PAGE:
The last milonga sports the same LED lighting as my last restaurant. So top-rated (not only by bloggers but also by locals), that I squeeze a precious 30 minutes from the packing juggernaut (3 new pairs of shoes + kilos of cheese, salami, and balsamico, and delicate pastries already weary about the trip) to try one more time for epiphany, but end up advising another pair of American honeymooners not to be afraid of Lambrusco and that the tour of Giusti Balsamico is really well worth it for the smell alone. While I watch the waiter squeeze caramel sauce from a commercial plastic bottle onto my panna cotta.
Balsamico is made by a process of seasons: Fall: harvest the grapes, cook the juice to release the alcohol and crystallize the sugar. (This is “saba”, a great product on its own, which Nicholas Beckman taught me to dribble over a slice of Fuyu persimmon with a blanket of Burrata.)
Put the syrop in large chestnut barrels to ferment. In the winter, the fermentation stops. The spring bacteria enter the unsealed barrels to transform alcohol into acidity.
Denominazione d’Origine Protetta (DOP) Balsamico to be certified by the “consortium” (and receive its label and €10/ml price) must age for 25 years through a “battery”. Nevertheless no balsamic has an age, because the barrels are never emptied or cleaned. They still contain the sediment of hundreds of years. Giusti produces 250 l/year. A DOP-rejected batch may be resubmitted the following year.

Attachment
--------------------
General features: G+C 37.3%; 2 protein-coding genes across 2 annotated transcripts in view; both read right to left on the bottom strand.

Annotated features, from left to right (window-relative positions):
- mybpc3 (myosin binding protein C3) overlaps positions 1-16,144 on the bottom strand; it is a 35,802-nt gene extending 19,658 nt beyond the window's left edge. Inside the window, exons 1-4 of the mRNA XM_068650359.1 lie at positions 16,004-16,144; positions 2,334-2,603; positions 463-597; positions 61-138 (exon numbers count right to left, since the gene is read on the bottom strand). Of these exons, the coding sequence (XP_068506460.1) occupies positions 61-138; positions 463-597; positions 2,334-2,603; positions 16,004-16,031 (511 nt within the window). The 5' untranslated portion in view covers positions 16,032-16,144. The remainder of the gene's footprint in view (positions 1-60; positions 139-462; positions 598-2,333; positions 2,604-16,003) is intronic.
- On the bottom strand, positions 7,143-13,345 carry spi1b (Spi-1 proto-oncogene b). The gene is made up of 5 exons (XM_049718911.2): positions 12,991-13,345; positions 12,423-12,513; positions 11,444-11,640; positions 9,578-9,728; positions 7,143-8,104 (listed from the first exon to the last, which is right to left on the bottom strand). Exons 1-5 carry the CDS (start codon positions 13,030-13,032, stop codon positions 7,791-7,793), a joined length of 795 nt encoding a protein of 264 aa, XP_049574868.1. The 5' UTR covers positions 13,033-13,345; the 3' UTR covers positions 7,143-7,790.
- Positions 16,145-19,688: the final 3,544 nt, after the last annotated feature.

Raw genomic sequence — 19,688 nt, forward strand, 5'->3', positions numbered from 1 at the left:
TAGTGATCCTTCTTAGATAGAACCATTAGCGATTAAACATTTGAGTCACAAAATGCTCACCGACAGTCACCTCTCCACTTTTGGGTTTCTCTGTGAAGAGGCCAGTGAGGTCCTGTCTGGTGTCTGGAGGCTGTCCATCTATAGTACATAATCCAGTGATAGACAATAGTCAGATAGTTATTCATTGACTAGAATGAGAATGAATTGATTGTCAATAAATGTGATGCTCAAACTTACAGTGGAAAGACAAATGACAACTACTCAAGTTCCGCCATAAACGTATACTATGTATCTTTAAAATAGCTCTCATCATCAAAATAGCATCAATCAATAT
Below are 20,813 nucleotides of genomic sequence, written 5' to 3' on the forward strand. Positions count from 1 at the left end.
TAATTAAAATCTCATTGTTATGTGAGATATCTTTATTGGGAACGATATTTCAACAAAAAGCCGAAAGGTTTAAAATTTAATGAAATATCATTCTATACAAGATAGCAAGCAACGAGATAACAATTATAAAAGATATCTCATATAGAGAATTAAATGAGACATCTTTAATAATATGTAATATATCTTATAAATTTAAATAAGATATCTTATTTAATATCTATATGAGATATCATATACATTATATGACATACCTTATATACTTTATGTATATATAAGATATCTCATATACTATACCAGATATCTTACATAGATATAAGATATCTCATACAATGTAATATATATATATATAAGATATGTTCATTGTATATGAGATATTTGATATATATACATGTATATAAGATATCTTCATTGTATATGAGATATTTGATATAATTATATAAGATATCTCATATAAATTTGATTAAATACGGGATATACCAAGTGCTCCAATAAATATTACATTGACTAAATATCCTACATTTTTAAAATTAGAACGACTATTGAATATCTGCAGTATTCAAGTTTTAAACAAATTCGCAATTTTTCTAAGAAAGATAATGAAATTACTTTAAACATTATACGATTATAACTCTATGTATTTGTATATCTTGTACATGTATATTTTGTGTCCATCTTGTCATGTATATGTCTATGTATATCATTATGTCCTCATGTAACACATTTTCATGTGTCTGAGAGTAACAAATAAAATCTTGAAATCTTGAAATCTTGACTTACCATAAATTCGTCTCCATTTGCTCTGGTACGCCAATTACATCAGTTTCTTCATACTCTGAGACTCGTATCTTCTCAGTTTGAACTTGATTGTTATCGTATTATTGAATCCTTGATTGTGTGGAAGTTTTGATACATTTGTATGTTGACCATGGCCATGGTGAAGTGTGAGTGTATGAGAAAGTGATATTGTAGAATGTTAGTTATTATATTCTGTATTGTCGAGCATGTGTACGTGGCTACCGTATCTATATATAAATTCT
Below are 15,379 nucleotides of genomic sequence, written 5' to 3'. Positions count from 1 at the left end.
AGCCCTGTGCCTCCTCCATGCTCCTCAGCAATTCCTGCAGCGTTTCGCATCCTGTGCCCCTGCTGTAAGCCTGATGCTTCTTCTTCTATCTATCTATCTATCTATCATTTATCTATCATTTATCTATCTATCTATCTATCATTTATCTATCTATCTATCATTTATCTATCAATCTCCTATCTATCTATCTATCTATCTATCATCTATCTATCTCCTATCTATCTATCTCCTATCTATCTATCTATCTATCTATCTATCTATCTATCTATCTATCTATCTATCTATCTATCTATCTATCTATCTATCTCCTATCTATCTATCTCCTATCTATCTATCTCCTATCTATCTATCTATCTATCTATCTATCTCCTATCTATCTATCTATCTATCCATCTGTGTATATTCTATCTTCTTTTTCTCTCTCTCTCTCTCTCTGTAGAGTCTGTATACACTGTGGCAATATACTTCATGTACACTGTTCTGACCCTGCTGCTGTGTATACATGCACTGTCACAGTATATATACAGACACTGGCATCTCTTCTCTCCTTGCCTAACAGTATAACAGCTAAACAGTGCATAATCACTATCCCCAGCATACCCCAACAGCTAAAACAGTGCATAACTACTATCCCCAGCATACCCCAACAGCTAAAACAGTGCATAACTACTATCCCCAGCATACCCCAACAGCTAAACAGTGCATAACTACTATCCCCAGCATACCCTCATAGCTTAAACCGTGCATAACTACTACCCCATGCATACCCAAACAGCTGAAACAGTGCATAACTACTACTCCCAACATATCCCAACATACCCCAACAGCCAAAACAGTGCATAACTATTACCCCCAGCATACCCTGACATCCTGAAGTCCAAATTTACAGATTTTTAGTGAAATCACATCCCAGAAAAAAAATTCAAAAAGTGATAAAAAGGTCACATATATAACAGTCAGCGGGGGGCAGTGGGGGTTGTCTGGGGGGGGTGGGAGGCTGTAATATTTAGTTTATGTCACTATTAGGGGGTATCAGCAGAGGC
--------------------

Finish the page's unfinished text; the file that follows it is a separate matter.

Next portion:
Giusti also reserves their 50- and 100-year balsamicos for non-corsortium sale at €27 and €49/ml.
A battery contains 5-7 barrels of decreasing size. Each year the smallest barrel’s evaporation is replenished by the next largest barrel, who must also be made of a different kind of wood. The second barrel’s evaporation is replenished from the next largest, and so forth. The new “syrop” is only added to the largest barrel each year, and travels for 5-7 years through the different barrels and woods until it reaches the smallest.
The balsamico companies are also permitted to produce Indicazione Geografica Protetta (IGP) aceto, which is also inspected, but is permitted to include directly wine vinegar and the syrop aged together only one barrel.
The DOP-destined batteries are kept in the attic of the house, with temperature and humidity entirely dictated by the season. The smell is so rich and sublime that it actually compares in intensity and pleasure with the taste. The IGP production is made in a modern temperature and humidity-controlled room, which has an entirely different smell.
The company may sell a range of such acetos with different ratios of sweet (syrop) to acid (wine vinegar), but my perception at the tasting is that it is the taste of wood which is missing from the IGP.
Sometimes, tradition is worth it.